The Chicago Cubs have a decision on their hands as they decide what to do with third baseman Kris Bryant after spring training, but on Tuesday afternoon, it became clear that a key member of Bryant’s camp has ideas on what the North Siders should do.
“Cubs ownership has a choice,” Bryant’s agent Scott Boras told Ken Rosenthal of Fox Sports. “Are they going to present to their market that they are trying to win? Tom Ricketts said they were all about winning.”
Boras clearly wants Bryant to be up with the Cubs when camp breaks in early April, and his motives likely have more to do with his client’s major league service clock (if Bryant opens the year with the Cubs, the team would have to spend options to send him back to the minors if they chose to do so, and it would mean that Bryant would likely become a free agent after the 2020 season, not the 2021 campaign) than the Cubs’ chances of winning a World Series.
Cubs president Theo Epstein had a blunt response to Boras, saying that “comments from agents, media members, and anybody outside our organization will be ignored.”
To be blunt, there is only one correct choice for the Cubs to make here: starting Bryant in the minors. Bringing him up with the team out of Mesa would give the early season games a bit of extra juice, but at what cost? Getting Bryant 10 or 11 extra games this season at the expense of losing an entire year of relatively cheap service time during the prime of his career?
This isn’t even a debate, but Boras’ desire to frame this as a matter of the Cubs choosing to deliberately shoot themselves in the foot competitively shouldn’t be taken as gospel. He’s merely an agent trying to get his client a bigger payday sooner rather than later, and fans would be smart not to buy into his comments.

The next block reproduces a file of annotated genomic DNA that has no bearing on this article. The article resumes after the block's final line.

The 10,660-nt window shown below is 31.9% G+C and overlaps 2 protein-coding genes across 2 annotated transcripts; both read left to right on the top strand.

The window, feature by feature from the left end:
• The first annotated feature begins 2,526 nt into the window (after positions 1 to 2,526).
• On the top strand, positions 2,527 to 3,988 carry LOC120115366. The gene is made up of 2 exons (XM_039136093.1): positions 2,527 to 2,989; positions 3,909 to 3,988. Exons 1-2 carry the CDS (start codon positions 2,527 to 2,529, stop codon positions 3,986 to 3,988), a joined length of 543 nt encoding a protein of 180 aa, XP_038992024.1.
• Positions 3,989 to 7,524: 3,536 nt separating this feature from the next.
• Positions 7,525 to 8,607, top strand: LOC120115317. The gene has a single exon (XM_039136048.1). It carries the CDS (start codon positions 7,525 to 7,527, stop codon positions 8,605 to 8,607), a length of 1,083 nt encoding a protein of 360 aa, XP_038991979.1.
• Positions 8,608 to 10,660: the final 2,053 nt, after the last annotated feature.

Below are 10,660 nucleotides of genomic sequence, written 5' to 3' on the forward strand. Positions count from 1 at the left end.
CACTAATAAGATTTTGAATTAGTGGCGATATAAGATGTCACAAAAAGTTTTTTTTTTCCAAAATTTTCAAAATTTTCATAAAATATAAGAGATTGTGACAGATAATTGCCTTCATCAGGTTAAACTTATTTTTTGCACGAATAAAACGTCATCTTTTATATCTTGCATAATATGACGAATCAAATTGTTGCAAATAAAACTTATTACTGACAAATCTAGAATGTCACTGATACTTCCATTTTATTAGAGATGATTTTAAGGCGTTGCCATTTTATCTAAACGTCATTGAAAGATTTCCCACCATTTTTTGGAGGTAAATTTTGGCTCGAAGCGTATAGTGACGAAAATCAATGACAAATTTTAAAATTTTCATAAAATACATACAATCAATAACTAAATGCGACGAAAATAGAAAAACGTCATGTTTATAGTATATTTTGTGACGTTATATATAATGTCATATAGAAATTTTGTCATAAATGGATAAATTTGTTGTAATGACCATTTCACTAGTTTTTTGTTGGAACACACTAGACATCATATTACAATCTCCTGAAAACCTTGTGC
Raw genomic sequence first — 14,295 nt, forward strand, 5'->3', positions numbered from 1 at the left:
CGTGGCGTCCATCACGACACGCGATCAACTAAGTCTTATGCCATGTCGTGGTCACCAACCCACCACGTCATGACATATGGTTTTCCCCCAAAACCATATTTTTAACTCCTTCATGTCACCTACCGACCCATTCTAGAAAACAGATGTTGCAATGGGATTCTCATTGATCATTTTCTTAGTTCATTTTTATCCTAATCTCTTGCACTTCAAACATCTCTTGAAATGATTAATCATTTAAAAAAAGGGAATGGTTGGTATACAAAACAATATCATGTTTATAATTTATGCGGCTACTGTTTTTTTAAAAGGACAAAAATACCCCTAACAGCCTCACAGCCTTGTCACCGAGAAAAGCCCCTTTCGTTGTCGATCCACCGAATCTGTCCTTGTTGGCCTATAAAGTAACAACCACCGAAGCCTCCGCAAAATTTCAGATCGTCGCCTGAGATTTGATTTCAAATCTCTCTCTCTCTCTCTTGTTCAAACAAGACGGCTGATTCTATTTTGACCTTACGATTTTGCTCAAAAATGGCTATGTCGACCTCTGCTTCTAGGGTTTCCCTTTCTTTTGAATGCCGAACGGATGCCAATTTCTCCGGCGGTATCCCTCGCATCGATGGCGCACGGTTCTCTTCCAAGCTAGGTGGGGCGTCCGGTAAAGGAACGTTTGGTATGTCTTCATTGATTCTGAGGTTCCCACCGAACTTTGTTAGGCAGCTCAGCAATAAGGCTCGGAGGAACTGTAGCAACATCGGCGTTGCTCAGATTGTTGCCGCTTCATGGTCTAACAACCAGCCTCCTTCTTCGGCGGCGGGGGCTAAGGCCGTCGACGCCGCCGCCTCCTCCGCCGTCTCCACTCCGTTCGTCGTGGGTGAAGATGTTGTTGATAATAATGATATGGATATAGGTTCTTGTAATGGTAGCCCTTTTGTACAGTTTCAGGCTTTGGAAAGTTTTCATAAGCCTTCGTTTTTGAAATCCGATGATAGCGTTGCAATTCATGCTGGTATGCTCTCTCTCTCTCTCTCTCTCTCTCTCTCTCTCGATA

The Chicago Cubs have some of the most highly-touted prospects in baseball, but arguably the biggest at the moment isn’t going to be donning a uniform for the North Siders any time soon.
That’s because Kris Bryant, who currently has 19 HR and 51 RBI for the Cubs’ Double-A affiliate in West Tennessee, likely won’t be called up by the team despite his torrid hitting. His OPS is a completely ludicrous 1.160, and his slash line (batting average, on-base percentage, slugging) is a remarkable .353/.460/.700. Those numbers are essentially video game numbers, but Bryant is proving that his prodigious power is all too real.
GM Jed Hoyer is excited about the numbers, calling them “fun to see,” but as Bruce Levine of CBS Chicago reported last night, it’s all but certain that Bryant will not get a big league call-up this season.
“We probably want to see him there a little longer,” Hoyer told Levine. “He has only spent two months at that level, and he has been skipping through the system without a lot of time at one level.”
Levine also added this statement to the end of his piece:
“Sources indicated the Cubs want Bryant to hone his skills for an entire minor league season.”
This kind of attitude isn’t one that’s likely to sit well with the Cubs’ legion of doubters (you listening, Mr. Telander?), but if one is looking at it from a purely logical standpoint, then it’s obvious why the team would want to wait. They’re currently in last place in the NL Central, and calling Bryant up into this quagmire would put way too much pressure on him and could potentially hurt his development. Hoyer and Theo Epstein have both said that they feel like they rushed Anthony Rizzo to the big leagues, and they don’t want to repeat that mistake with Bryant.